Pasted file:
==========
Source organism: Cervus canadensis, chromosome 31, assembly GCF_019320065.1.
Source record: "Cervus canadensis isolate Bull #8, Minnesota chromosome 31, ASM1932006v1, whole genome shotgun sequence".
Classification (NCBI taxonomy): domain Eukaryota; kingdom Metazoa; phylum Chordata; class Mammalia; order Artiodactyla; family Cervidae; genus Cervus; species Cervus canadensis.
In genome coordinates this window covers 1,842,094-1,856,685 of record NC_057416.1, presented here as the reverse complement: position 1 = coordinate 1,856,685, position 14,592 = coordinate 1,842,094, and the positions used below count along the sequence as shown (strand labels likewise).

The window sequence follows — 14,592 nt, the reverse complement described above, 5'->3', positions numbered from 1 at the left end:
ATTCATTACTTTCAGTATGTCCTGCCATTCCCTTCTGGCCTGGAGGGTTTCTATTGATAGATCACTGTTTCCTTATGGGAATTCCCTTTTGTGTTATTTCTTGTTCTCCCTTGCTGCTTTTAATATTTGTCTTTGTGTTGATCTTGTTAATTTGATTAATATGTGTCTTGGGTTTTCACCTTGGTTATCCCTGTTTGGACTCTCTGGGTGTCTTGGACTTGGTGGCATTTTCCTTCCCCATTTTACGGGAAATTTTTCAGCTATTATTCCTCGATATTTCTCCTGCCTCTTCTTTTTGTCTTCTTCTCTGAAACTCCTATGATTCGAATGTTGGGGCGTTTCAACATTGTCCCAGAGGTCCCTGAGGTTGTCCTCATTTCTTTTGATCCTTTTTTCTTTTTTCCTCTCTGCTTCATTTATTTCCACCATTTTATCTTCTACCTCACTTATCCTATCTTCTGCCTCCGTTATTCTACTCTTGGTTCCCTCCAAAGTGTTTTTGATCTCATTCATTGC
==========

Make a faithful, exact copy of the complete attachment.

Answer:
Source organism: Cervus canadensis, chromosome 31, assembly GCF_019320065.1.
Source record: "Cervus canadensis isolate Bull #8, Minnesota chromosome 31, ASM1932006v1, whole genome shotgun sequence".
Classification (NCBI taxonomy): domain Eukaryota; kingdom Metazoa; phylum Chordata; class Mammalia; order Artiodactyla; family Cervidae; genus Cervus; species Cervus canadensis.
In genome coordinates this window covers 1,842,094-1,856,685 of record NC_057416.1, presented here as the reverse complement: position 1 = coordinate 1,856,685, position 14,592 = coordinate 1,842,094, and the positions used below count along the sequence as shown (strand labels likewise).

The window sequence follows — 14,592 nt, the reverse complement described above, 5'->3', positions numbered from 1 at the left end:
ATTCATTACTTTCAGTATGTCCTGCCATTCCCTTCTGGCCTGGAGGGTTTCTATTGATAGATCACTGTTTCCTTATGGGAATTCCCTTTTGTGTTATTTCTTGTTCTCCCTTGCTGCTTTTAATATTTGTCTTTGTGTTGATCTTGTTAATTTGATTAATATGTGTCTTGGGTTTTCACCTTGGTTATCCCTGTTTGGACTCTCTGGGTGTCTTGGACTTGGTGGCATTTTCCTTCCCCATTTTACGGGAAATTTTTCAGCTATTATTCCTCGATATTTCTCCTGCCTCTTCTTTTTGTCTTCTTCTCTGAAACTCCTATGATTCGAATGTTGGGGCGTTTCAACATTGTCCCAGAGGTCCCTGAGGTTGTCCTCATTTCTTTTGATCCTTTTTTCTTTTTTCCTCTCTGCTTCATTTATTTCCACCATTTTATCTTCTACCTCACTTATCCTATCTTCTGCCTCCGTTATTCTACTCTTGGTTCCCTCCAAAGTGTTTTTGATCTCATTCATTGC